Is healthcare a human right? Smart people argue both sides of that question in a search for the best answer for US citizens. What about the European model? Has Singapore found a way that is much less expensive than European healthcare? We take a look as the ACA (‘Obamacare’) seems to be on the verge of collapse, and the US Senate comes up short of answers for this question, again.
“It’s a great applause line, isn’t it, to say that “health care is a universal human right. But after the applause has died down, we’re left with the question that the left rarely takes time to answer: what is health care?” — from a Forbes article on “Yes, Health Care is a Right — An Individual Right”
A piece published in the New Yorker by Atul Gawande, surgeon and public-health researcher, argues that healthcare should be a right based on how technological change has extended average lifespans and needs for medicine: “Medical discoveries have enabled the average American to live eighty years or longer, and with a higher quality of life than ever before. Achieving this requires access not only to emergency care but also, crucially, to routine care and medicines, which is how we stave off and manage the series of chronic health issues that accumulate with long life. We get high blood pressure and hepatitis, diabetes and depression, cholesterol problems and colon cancer. Those who can’t afford the requisite care get sicker and die sooner. Yet, in a country where pretty much everyone has trash pickup and K-12 schooling for the kids, we’ve been reluctant to address our Second World War mistake and establish a basic system of health-care coverage that’s open to all.”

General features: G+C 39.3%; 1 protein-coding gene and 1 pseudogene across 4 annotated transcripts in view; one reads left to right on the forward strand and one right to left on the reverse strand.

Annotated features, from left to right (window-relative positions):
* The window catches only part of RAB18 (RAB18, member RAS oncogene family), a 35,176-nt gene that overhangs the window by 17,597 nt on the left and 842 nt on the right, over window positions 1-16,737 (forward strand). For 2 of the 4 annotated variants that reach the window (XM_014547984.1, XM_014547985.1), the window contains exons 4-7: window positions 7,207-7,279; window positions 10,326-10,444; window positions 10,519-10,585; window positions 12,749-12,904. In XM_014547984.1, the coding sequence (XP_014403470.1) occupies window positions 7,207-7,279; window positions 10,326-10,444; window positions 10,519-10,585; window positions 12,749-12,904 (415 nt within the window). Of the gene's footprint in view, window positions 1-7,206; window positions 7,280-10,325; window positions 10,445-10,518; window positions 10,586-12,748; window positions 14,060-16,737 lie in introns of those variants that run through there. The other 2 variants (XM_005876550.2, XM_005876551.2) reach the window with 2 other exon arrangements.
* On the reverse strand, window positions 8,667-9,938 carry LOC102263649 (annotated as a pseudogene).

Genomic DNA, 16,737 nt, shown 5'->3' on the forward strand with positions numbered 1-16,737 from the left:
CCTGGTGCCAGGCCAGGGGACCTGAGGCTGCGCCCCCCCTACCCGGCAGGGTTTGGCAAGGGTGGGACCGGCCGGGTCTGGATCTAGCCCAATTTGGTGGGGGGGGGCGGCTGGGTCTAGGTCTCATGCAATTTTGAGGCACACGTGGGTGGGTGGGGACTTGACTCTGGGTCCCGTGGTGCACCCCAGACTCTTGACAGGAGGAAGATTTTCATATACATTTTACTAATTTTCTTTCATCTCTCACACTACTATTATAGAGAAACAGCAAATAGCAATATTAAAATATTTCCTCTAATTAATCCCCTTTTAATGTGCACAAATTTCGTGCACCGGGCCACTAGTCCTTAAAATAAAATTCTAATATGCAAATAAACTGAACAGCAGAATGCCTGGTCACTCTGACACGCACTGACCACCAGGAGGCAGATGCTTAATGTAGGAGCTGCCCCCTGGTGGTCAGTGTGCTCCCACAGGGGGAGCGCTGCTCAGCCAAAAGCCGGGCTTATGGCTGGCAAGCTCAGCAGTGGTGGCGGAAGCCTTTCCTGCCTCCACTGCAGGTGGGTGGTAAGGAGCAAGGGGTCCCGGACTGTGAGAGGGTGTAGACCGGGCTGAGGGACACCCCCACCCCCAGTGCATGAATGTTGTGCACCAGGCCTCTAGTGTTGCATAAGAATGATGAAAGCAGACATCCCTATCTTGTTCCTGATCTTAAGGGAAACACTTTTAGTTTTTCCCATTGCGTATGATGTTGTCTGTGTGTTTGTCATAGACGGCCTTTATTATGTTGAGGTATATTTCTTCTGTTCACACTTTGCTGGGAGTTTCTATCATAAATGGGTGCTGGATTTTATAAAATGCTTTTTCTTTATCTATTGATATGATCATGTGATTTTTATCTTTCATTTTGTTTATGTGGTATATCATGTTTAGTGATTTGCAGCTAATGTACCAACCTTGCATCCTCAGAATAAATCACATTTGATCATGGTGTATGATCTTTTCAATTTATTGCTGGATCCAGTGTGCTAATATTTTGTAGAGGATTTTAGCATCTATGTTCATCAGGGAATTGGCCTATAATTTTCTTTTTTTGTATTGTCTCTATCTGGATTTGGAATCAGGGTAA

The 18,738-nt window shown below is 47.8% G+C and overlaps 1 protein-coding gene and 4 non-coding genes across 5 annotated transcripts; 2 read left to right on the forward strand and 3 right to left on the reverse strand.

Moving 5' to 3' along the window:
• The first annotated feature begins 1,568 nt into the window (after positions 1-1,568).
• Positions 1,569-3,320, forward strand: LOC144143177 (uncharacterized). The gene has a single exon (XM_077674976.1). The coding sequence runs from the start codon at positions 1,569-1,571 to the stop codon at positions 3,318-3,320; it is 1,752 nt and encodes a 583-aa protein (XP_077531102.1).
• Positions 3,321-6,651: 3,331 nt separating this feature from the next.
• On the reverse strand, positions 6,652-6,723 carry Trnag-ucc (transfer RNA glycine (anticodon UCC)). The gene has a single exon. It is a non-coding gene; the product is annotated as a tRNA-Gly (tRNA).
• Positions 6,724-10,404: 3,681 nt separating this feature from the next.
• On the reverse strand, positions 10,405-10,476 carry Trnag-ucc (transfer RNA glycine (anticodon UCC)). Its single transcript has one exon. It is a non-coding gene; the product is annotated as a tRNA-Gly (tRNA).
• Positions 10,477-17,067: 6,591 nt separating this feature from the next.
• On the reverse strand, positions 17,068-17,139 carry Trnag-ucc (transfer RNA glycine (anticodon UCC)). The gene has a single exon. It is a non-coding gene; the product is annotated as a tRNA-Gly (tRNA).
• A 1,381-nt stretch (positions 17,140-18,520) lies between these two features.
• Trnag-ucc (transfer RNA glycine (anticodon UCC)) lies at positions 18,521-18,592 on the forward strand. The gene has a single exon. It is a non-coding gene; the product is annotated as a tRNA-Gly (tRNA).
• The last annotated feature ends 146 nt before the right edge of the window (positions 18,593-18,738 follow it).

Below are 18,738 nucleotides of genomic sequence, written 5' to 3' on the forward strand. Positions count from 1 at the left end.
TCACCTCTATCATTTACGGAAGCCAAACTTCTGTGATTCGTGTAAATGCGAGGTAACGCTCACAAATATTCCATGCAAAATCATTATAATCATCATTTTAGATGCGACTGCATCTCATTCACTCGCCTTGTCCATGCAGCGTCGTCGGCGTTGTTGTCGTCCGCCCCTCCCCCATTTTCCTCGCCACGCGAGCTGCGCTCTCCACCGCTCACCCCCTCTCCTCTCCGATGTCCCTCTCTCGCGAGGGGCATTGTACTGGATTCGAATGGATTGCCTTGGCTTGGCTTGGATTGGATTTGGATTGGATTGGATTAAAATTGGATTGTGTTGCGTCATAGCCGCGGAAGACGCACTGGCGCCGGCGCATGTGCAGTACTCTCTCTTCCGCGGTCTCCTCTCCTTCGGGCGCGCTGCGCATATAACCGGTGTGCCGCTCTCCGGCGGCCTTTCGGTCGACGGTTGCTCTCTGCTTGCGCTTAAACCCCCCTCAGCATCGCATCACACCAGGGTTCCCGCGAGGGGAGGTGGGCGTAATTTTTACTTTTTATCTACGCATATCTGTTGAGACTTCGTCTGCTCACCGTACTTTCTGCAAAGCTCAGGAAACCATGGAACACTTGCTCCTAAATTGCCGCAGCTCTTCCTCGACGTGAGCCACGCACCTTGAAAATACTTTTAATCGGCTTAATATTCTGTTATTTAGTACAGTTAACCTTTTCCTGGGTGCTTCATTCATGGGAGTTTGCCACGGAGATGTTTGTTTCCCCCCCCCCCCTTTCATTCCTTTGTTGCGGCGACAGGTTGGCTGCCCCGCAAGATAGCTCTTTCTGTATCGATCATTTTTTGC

The counter-argument for healthcare as a right is made in an article in The Washington Times entitled, “Healthcare Is Not A Right.” It is written also by a physician — Roger Stark, the policy analyst for Washington Policy Center’s Center for Health CareFirst. Noting that, “every citizen of Canada has government-paid health insurance, but the long wait times for treatment, most notably for specialty care, would be unacceptable for Americans,” Stark also observe that no one expects the government to provide for food, shelter, and clothing. It also notes that:
“Because of budgetary constraints, the demand for healthcare is much greater than the supply in virtually every county with a government-controlled healthcare system. Even Medicare, essentially a single-payer plan, is not financially sustainable.”
Stark concludes that healthcare is “an economic activity like any other”, and so, “society should work toward putting patients in charge of their healthcare, reducing the role of government, and focusing on access, not healthcare as a supposed ‘right.'”
Physicians tend to have strong opinions about healthcare as a right. Daniel Summers writing in the New Republic observes, “As a pediatrician in private practice, I have grave concerns that implementing a rapid transition to a single-payer system would be far more disruptive to many Americans’ health care than Sanders cares to discuss.” He believes the plan put forward by Bernie Sanders (‘Medicare-for-all’), would reduce payments to doctors and hospitals.
What are the pros and cons of healthcare as a right?
A cursory read of ProCon‘s argument page on US healthcare yields a list of the major points with concise arguments for each proposition:
- The purpose of the US Constitution, as stated in the Preamble, is to “promote the general welfare,” not to provide it. vs. According to former Congressman Dennis Kucinich (D-OH), as part of efforts to “promote the general welfare,” healthcare “is a legitimate function of government.”
- A right to healthcare could increase the wait time for medical services. According to a 2012 Government Accountability Office (GAO) report, 9.4% of Medicaid beneficiaries had trouble obtaining necessary care due to long wait times, versus 4.2% of people with private health insurance. vs. A right to healthcare could save lives. According to a 2009 study by Harvard researchers, “lack of health insurance is associated with as many as 44,789 deaths per year,” which translates into a 40% increased risk of death among the uninsured.
- A right to healthcare could make medical services affordable for everyone. vs. Providing a right to healthcare could raise taxes. In European countries with a universal right to healthcare, the cost of coverage is paid through higher taxes.